Pacific Crest Trail Near Mt. Burnham, in the San Gabriel Mountains
At an elevation of 9000′ the weather was sensational. Skies were partly cloudy, accentuating the terrain, and hinting of a thunderstorm later in the day. I was on the Pacific Crest Trail between Mt. Burnham and Mt. Baden-Powell, about 8 miles into a 18 mile run in the San Gabriel Mountains.
Remarkably, there was still a small patch of snow along the trail. According to seasonal summaries in Your Guide to Snowfall, the 2009-2010 season in Southern California was the best since the big Winter of 2004-2005. But it wasn’t necessary to check the snow history to know the snowfall had been above average. All that was needed was to look around, and the mountains told the story.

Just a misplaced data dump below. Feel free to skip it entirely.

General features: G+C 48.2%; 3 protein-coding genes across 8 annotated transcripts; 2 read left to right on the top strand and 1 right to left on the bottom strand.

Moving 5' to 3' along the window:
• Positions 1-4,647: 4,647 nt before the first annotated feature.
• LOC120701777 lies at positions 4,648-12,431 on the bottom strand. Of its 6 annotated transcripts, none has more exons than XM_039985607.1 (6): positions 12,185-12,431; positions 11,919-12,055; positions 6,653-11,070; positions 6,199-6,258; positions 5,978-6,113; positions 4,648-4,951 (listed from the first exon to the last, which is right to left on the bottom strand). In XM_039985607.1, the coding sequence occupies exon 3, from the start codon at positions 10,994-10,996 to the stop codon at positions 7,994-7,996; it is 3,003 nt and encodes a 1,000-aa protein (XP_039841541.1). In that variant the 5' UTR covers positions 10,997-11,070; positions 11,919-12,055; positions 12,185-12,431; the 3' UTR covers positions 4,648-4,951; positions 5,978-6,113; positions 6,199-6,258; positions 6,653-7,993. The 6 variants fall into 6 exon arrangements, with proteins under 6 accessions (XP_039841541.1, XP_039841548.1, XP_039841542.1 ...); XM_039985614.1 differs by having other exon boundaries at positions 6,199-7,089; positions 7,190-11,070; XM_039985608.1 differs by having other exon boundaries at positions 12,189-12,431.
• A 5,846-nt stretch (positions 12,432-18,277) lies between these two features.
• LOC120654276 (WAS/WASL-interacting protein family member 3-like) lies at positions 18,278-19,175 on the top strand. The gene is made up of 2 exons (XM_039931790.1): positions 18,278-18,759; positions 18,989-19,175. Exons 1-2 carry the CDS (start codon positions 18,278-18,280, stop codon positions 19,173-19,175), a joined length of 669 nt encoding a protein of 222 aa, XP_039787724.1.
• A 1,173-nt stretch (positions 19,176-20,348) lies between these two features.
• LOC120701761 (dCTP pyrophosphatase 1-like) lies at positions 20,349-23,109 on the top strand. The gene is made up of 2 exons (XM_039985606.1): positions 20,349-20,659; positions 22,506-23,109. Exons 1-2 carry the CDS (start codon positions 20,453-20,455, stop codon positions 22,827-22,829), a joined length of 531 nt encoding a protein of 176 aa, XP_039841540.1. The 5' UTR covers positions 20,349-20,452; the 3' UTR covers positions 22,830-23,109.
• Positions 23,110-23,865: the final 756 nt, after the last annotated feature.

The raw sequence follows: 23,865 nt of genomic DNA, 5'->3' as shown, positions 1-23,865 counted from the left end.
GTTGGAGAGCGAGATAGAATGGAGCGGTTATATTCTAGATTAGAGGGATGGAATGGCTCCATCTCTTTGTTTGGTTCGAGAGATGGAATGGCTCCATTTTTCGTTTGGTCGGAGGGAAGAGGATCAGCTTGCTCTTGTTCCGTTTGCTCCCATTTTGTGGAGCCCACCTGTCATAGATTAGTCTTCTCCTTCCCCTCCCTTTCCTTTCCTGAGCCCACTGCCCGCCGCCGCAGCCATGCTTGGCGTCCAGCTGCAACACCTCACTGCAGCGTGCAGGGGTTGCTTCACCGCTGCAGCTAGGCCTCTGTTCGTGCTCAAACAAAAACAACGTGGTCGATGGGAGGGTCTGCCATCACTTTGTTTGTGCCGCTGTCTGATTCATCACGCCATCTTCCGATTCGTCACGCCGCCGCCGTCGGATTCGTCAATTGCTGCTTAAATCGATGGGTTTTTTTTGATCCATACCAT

The remnants of snow were only part of the tale. Broken and downed trees told of strong Winter winds, and the stalks of red snow plant of a cool Spring. Now springs flowed freely and once dry seeps were damp and green. Wildflowers bloomed in profusion. Squat bumblebees waddled from flower to flower, and hummingbirds darted from patch to patch of scarlet bugler.
It had been a good Winter. Sugar pines were heavy with pine cones, and new growth decorated the limbs of the white firs. The growth of tree seedlings in the Curve Fire burn area seemed to have accelerated, and the protracted process of forest replacement was underway.
Southern California’s erratic weather demands that plants and trees be opportunistic. In time they have learned that an El Nino Winter is often followed by one that is dry, and La Nina looms.